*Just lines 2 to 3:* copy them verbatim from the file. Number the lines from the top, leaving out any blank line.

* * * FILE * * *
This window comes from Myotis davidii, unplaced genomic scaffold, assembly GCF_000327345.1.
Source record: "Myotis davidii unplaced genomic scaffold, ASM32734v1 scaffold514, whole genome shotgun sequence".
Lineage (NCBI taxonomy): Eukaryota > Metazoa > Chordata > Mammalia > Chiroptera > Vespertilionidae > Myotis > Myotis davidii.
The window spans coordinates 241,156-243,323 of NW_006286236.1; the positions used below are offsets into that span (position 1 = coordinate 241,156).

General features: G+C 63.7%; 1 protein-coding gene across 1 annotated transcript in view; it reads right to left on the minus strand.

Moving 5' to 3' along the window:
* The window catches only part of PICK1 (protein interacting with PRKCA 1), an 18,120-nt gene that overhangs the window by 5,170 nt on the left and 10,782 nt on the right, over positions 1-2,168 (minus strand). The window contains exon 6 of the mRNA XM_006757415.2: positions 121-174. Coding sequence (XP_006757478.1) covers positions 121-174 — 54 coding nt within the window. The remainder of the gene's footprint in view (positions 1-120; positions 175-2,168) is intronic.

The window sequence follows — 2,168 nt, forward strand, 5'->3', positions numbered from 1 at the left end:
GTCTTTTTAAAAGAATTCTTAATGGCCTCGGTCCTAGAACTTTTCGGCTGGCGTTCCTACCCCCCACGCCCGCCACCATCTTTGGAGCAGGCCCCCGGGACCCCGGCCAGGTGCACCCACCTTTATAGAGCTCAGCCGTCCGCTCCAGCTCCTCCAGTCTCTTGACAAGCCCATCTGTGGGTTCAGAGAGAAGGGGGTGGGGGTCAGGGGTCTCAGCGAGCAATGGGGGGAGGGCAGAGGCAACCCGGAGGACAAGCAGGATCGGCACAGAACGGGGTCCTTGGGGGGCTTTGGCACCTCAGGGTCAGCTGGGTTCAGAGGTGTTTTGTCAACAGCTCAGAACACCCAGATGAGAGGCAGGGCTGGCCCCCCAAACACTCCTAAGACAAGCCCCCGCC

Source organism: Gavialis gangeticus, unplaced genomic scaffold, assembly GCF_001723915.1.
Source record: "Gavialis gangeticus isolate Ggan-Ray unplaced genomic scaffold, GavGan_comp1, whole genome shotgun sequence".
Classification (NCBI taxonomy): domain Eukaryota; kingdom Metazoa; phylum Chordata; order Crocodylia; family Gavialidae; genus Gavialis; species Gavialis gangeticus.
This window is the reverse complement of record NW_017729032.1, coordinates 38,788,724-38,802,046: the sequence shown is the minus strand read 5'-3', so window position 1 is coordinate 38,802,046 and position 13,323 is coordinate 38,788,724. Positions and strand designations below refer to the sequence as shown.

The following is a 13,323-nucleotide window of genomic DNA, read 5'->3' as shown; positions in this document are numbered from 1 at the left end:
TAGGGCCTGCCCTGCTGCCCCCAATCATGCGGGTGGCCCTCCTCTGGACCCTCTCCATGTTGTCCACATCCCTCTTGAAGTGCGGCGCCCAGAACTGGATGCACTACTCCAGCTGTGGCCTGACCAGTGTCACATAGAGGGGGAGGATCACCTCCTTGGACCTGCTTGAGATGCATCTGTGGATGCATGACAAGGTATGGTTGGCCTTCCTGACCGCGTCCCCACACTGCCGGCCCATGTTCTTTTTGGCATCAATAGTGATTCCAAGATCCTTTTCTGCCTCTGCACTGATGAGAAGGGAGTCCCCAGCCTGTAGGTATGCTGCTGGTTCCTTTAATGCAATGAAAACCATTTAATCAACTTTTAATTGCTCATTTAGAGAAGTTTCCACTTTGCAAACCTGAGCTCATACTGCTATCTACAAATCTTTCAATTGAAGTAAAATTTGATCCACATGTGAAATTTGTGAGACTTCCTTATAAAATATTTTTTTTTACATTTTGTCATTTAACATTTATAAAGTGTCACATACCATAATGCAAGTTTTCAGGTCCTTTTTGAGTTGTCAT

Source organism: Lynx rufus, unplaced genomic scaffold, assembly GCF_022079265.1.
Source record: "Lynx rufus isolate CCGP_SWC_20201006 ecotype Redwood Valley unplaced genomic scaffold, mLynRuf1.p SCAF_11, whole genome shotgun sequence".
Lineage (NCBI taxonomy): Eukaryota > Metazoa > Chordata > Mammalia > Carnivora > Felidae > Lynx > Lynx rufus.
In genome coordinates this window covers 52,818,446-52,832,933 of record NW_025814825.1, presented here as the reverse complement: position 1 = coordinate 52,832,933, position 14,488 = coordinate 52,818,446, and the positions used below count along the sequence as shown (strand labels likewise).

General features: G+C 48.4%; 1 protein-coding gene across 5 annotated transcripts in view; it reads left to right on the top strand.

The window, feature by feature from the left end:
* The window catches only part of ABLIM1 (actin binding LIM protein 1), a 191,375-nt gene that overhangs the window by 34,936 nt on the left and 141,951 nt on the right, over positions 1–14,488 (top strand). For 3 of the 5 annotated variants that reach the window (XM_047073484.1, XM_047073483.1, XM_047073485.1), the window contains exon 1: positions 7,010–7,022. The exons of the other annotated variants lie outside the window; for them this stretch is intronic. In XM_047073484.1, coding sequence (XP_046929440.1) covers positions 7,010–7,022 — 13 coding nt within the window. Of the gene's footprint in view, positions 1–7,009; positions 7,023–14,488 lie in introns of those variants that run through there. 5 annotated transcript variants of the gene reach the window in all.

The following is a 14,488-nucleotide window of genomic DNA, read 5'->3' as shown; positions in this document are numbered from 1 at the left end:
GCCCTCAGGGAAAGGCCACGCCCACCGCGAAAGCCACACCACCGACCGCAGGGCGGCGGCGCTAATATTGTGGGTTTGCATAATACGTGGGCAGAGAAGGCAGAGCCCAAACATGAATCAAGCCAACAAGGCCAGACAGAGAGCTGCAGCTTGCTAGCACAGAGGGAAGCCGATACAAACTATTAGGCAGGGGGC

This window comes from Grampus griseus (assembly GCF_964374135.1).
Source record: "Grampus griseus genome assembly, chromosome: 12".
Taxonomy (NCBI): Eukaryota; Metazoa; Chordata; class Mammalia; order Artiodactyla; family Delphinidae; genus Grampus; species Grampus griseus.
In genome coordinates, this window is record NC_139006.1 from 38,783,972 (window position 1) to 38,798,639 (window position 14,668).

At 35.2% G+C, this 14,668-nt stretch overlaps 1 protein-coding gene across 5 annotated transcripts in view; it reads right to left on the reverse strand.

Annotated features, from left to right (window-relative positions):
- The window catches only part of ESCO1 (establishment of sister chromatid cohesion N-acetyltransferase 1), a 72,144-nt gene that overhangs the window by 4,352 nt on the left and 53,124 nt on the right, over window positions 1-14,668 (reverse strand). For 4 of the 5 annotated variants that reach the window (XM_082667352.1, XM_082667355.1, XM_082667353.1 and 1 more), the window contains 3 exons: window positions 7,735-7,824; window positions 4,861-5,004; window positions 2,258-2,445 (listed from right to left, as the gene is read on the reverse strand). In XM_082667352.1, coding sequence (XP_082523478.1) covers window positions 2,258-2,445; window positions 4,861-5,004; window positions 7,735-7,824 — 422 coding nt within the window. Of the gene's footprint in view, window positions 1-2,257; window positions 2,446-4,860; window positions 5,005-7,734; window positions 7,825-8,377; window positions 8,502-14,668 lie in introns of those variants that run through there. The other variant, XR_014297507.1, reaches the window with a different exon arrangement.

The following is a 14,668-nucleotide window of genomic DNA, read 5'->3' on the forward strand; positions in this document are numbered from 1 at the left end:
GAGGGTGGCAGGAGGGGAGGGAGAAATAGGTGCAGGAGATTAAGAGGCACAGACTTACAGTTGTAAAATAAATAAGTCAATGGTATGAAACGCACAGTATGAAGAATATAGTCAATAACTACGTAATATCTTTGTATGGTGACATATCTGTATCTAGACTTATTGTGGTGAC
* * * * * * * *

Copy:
Source record: "Myotis davidii unplaced genomic scaffold, ASM32734v1 scaffold514, whole genome shotgun sequence".
Lineage (NCBI taxonomy): Eukaryota > Metazoa > Chordata > Mammalia > Chiroptera > Vespertilionidae > Myotis > Myotis davidii.